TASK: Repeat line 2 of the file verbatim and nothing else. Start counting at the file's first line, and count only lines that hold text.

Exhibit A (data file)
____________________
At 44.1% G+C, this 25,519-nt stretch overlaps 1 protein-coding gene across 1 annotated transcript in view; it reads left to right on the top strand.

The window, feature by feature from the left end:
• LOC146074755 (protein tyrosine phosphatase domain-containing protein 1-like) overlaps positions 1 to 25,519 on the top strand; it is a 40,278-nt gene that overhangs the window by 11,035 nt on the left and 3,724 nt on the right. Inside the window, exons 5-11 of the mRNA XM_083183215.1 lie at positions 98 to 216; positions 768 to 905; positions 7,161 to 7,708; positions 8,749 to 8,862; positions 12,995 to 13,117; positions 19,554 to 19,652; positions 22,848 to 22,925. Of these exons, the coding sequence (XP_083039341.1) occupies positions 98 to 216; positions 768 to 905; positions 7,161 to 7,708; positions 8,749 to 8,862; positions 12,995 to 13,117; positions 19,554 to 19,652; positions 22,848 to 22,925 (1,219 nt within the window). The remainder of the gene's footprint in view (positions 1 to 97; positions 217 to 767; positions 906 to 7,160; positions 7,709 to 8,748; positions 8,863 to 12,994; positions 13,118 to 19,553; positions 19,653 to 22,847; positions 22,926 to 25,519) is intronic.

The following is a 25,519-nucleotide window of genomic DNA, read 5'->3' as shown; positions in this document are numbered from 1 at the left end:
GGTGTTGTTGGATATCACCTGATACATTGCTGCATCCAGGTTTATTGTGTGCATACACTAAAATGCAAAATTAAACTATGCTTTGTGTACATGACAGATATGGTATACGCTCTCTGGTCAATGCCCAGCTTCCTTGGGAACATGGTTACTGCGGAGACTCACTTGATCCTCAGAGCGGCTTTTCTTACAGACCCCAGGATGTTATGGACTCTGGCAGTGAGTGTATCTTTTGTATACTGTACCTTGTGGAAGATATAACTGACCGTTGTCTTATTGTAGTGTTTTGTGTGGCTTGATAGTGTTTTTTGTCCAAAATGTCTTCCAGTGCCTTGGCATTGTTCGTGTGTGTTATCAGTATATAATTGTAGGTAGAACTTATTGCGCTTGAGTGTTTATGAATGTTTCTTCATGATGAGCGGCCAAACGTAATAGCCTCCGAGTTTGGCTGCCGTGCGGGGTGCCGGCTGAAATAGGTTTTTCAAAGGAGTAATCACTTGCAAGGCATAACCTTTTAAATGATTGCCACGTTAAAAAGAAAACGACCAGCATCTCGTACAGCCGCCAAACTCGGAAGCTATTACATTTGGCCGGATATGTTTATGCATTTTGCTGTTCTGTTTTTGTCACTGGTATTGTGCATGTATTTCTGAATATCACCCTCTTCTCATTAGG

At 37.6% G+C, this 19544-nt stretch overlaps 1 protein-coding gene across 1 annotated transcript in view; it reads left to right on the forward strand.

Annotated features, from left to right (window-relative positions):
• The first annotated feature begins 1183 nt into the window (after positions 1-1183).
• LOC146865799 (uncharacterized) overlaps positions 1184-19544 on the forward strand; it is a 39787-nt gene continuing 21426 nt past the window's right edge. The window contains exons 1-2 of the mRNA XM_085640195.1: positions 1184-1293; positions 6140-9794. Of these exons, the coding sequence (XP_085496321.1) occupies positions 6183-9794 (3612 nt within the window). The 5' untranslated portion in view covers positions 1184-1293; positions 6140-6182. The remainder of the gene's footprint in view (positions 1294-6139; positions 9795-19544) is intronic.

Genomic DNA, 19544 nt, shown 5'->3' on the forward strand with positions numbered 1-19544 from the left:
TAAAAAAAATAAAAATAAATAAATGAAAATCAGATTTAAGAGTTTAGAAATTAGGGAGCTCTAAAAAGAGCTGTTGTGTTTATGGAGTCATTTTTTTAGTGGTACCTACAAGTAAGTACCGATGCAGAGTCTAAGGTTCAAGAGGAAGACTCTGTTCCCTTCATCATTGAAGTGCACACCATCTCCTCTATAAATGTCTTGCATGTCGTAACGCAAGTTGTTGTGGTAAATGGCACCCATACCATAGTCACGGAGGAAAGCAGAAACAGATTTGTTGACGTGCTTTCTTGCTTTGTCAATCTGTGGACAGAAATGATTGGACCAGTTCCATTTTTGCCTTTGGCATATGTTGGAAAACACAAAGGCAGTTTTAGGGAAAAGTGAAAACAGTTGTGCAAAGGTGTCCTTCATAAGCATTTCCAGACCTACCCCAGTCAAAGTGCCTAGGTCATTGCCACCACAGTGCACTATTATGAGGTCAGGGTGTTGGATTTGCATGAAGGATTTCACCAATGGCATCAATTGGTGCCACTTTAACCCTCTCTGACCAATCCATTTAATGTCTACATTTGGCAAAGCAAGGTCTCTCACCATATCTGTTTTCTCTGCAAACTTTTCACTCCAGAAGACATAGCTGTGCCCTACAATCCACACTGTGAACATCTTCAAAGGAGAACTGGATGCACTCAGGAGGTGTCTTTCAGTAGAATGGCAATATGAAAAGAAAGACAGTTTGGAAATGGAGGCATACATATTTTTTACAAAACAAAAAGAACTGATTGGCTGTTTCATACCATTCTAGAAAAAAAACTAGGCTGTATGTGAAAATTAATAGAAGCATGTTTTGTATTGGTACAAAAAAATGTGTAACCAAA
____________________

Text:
The window, feature by feature from the left end: